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April 18, 2022

Why You Can’t Run PC VR Games on an M1 Mac (Failed How-To Guide)

The new M1 Max Macbook Pro and M1 Ultra sport a very powerful CPU and powerful GPU’s that in theory would be great for PC VR gaming.

Unfortunately, as of this writing (04/18/2022) it flat out doesn’t work. I’m going to tell you why so that you don’t waste time on this. But, I also think this situation is temporary as VR explodes in popularity and Apple enters the VR space.

Without further ado, here’s why it doesn’t work.

SteamVR Doesn’t Currently Have Mac Support

So the first thing you might try to do is take something like a Valve Index and run it straight from the Mac. No need for complicated virtual machine setups.

This fails because SteamVR dropped support for MacOS a couple years ago. Why? It probably had to do with Apple’s move to Apple Silicon complicating development. Plus, only 4% of Steam users were on a Mac and only 1% of them were using SteamVR. It was a very niche market to dump resources into coding an Apple Silicon specific solution into.

I’d imagine this will change in the future as Apple Silicon matures and VR explodes in popularity. But for now it just doesn’t work.

Virtualization Has Issues Too

If you’re like me you’re probably thinking no problem, I’ll just set up a VM via Parallels or UTM and run SteamVR through a Windows VM.

Now it is surprisingly easy to get a Windows VM running using Parallels. It costs $100 per year. But their installer had me with a working Windows VM in under an hour and hid all the complicated technical details from me. It’s also great virtualization software, a joy to work with, unlike UTM which I also tried (although UTM is FOSS so I can’t really complain about free software).

Anyway, a Windows VM also doesn’t work. It’s complicated, but it has to do with virtualization and drivers. And even if you could get it to work there are still 2 other problems.

  1. You’re really not taking advantage of Macs hardware when running something like Parallels. So it’s not going to be a good gaming machine.
  2. Meta’s PC App Can’t Install

Meta’s PC App Issues

This was the real nail in the coffin for me as I’m a Quest 2 owner. And you more than likely own a Meta headset as well since they had a 78% market share in Q4 2021 (which has only gone up since then). The problem is the Quest 2 PC app won’t install on your machine.

I tried it and failed (and I’m a professional software engineer). I also found this excellent YouTube video of a guy who took it even further than I did (and he failed too). I highly suggest you watch this if this is something you’re planning to attempt.

Even if you get past the “Oculus requires a CPU with SSE 4.2 support” error message (which the video above explains how to do, and I was able to do) there are many more errors coming after that.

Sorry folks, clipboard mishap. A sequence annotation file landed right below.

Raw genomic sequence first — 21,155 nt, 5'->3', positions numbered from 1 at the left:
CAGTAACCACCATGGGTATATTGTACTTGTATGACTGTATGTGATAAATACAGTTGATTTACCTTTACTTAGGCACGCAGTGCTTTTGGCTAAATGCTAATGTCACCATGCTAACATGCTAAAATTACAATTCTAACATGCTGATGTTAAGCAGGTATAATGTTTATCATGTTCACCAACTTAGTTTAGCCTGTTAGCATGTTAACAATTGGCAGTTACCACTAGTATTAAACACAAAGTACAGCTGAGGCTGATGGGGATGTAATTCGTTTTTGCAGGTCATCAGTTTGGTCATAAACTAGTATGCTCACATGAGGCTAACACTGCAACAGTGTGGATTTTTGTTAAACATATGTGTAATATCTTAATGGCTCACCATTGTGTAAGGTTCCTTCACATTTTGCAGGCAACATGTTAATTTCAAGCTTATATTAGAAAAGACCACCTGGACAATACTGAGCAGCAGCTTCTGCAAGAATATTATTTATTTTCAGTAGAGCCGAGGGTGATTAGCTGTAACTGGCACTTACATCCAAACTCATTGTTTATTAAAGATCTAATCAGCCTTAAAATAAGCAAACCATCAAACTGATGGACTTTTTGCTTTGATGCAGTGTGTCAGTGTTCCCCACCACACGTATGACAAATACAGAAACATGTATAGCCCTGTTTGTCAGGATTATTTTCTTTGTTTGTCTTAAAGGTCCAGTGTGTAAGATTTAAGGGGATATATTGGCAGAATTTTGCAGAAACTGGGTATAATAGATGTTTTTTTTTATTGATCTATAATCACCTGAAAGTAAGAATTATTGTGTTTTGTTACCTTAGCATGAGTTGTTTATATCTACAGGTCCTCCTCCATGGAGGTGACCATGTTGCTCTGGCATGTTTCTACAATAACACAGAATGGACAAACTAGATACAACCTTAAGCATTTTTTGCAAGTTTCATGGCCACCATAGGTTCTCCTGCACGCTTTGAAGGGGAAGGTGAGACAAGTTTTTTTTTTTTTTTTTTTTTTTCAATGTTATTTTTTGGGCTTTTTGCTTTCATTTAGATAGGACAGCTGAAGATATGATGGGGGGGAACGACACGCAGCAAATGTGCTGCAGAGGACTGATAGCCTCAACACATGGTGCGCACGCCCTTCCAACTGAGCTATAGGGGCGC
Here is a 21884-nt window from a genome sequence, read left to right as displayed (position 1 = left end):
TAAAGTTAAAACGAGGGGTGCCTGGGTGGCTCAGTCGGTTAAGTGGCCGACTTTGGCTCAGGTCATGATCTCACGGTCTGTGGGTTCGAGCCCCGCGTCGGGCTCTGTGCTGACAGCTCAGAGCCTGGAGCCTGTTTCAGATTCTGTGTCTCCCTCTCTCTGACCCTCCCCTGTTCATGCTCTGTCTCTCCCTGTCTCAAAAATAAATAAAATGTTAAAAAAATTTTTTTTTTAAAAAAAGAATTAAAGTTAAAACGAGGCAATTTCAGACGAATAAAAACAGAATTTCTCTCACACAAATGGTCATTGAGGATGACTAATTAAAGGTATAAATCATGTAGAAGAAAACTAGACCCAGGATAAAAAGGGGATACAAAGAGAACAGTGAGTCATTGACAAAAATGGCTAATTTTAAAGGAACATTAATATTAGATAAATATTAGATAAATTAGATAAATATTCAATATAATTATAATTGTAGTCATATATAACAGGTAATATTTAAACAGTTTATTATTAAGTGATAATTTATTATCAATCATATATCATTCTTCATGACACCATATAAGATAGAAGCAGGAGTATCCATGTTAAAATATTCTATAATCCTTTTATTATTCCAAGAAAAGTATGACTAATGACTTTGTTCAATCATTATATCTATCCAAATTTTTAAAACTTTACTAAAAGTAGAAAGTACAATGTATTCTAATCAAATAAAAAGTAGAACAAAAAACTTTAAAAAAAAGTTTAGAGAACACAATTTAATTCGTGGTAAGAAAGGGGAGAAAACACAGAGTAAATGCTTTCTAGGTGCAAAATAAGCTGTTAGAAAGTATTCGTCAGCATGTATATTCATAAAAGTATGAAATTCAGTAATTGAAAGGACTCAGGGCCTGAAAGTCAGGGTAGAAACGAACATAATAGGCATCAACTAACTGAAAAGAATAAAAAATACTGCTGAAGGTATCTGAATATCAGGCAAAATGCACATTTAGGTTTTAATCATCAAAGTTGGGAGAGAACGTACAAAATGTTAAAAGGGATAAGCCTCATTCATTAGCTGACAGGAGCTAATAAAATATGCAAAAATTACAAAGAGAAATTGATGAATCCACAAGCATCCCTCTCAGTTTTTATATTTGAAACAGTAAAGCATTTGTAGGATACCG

When you get past the previous error you’ll get an error saying “Restart Computer Sorry we encountered an error during installation. Please restart your computer and try running Oculus Setup again. If you still experience issues, contact Oculus Support.”

The guy in the video above explains how he got past this message too before giving up (this is where I gave up). He gave up too, because after that error there are a lot more problems to come to get this to work. Drivers, 3d acceleration, DirectX 11, actually using Apples’ hardware vs emulation, etc.

Basically as it stands now you’re not going to get this to work and even if you did it would be a terrible experience. I hate to say it but for now you’ll just need to buy a Windows PC.


I was disappointed this didn’t work. I started writing this post expecting it to be a how-to until I was defeated and learned this doesn’t work.

That said, it’s April 18th, 2022. In a year or two the landscape may change.

  • SteamVR might start supporting Macs again.
  • Apple might enter the VR space.
  • Windows 11 ARM might come out of beta and more virtualization software might support Macs.
  • New headsets might get released making this whole discussion obsolete.

I really think that last point is what’s most likely to happen. PC VR is going to lose out to standalone VR. Who wants extra wires? Who wants to buy a gaming computer AND a headset?

Once a headset becomes the dominant platform there’s probably going to be less and less stuff you want to try out getting released to Steam vs your headset’s app store anyway. But until then, we just have to buy a Windows PC for gaming.

Shaun works as a professional software developer while blogging about the creator economy (With a focus on Blogging, YouTube, and Virtual Reality).


Adriell says:

Thank you for saving me time and headaches.

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